Commonwealth announces $2m MRFF competitive funding for COVID-19 vaccine

PM visit to Doherty
Prime Minister Scott Morrison and Minister for Health Greg Hunt visited the Doherty Institute to announce $2m MRFF competitive funding for COVID-19 vaccine.

The University of Melbourne has welcomed the announcement that the Commonwealth Government will contribute $2 million towards a vaccine for the novel coronavirus (COVID-19).

Prime Minister Scott Morrison and Minister for Health Greg Hunt  announced the funding from the Medical Research Future Fund (MRFF) for an open and competitive grant opportunity to develop a coronavirus vaccine at the Doherty Institute, a joint venture of the University of Melbourne and Royal Melbourne Hospital (RMH).

University of Melbourne Vice-Chancellor Professor Duncan Maskell, Deputy Vice-Chancellor (Research) Professor Jim McCluskey and Medicine, Dentistry and Health Sciences Dean Professor Shitij Kapur joined Doherty Institute Director Professor Sharon Lewin, RMH Board Chair Linda Bardo Nicholls and members of the Doherty Council to brief the Prime Minister and Minister Hunt on the work being conducted at the Institute.

Minister Hunt said they would offer an initial $2 million and any further funding would be determined by the “quality of the grants”.

“We'll get the NHMRC (National Health and Medical Research Council) to advise on the merit order of those,” Minister Hunt said.

University of Melbourne Professor Lewin, Director of the Doherty Institute, said: “This is a very welcome announcement for Australia’s research community and will contribute significantly to the body of work currently being undertaken across the country, including here at the Doherty Institute.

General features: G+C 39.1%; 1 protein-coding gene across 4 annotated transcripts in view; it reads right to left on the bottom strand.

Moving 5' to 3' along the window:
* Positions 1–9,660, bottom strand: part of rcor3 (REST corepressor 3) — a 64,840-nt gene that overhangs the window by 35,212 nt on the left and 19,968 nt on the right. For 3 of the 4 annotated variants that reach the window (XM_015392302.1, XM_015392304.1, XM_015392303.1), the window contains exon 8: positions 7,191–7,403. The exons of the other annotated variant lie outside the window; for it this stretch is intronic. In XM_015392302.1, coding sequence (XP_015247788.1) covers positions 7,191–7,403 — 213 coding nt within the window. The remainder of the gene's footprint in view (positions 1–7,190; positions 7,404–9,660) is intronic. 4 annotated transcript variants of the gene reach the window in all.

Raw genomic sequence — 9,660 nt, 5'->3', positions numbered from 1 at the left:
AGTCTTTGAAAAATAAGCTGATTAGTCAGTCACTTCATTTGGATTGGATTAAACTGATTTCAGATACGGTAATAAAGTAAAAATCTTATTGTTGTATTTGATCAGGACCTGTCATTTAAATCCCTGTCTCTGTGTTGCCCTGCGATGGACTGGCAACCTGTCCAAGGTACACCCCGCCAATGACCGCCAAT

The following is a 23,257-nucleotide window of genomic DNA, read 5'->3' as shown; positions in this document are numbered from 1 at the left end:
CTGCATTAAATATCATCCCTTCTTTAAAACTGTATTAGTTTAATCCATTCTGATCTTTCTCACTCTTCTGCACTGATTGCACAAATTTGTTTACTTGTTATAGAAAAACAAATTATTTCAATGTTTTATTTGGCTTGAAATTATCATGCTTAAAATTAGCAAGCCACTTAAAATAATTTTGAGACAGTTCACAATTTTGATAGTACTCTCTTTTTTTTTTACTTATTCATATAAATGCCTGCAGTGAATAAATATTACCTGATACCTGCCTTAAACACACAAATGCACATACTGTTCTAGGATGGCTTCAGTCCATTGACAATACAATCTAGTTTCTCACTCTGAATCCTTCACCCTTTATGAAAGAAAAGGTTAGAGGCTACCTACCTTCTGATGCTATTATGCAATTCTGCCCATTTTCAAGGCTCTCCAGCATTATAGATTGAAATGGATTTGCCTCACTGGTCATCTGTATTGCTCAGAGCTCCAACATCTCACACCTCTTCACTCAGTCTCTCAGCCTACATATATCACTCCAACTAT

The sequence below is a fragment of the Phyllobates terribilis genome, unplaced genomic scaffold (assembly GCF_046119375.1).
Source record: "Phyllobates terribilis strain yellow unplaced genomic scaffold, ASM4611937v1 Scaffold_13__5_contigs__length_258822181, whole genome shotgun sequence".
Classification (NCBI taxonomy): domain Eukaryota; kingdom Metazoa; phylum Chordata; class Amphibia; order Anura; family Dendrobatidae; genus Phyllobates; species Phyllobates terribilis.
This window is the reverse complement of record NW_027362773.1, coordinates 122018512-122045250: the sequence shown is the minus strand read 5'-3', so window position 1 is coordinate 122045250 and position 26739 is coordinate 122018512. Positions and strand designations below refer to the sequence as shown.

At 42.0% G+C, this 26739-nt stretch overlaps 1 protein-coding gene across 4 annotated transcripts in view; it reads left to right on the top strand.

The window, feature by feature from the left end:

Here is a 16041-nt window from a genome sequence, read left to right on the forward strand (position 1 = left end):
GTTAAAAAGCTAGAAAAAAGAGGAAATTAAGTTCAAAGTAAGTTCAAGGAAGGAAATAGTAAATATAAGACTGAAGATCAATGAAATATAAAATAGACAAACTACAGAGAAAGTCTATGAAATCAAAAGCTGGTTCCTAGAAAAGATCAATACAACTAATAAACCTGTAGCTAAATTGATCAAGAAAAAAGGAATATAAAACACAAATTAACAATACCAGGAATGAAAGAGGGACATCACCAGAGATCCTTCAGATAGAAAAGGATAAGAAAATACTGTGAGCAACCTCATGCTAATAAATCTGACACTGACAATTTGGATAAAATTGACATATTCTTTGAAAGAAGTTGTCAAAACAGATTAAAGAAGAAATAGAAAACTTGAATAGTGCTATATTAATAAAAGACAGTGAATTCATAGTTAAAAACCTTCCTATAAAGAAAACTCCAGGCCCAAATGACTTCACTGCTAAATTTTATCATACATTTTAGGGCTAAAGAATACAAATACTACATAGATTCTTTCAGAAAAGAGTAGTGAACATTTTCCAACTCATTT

“We will certainly apply for this funding to boost our efforts to create a vaccine for this virus, which as of today, has infected more than 70,000 people across the globe.

“Our infectious diseases experts have been working on the response to COVID-19 since we first heard about the outbreak in January.

“We have clinicians prepared to treat patients in hospitals; scientists continuing to screen for and diagnose new cases; epidemiologists working closely with the State and Commonwealth Governments on policy; and researchers working on antibody tests, treatments and a vaccine.”

Speaking at a media conference after the visit, the Prime Minister said: “The world got to know a lot about the Doherty Institute when they were the first to grow and share the coronavirus and that spoke volumes about the capability of the science and technology base that we have here in Australia.

“Overnight successes take years and years and years to achieve, as we all know, and this was another example of that.”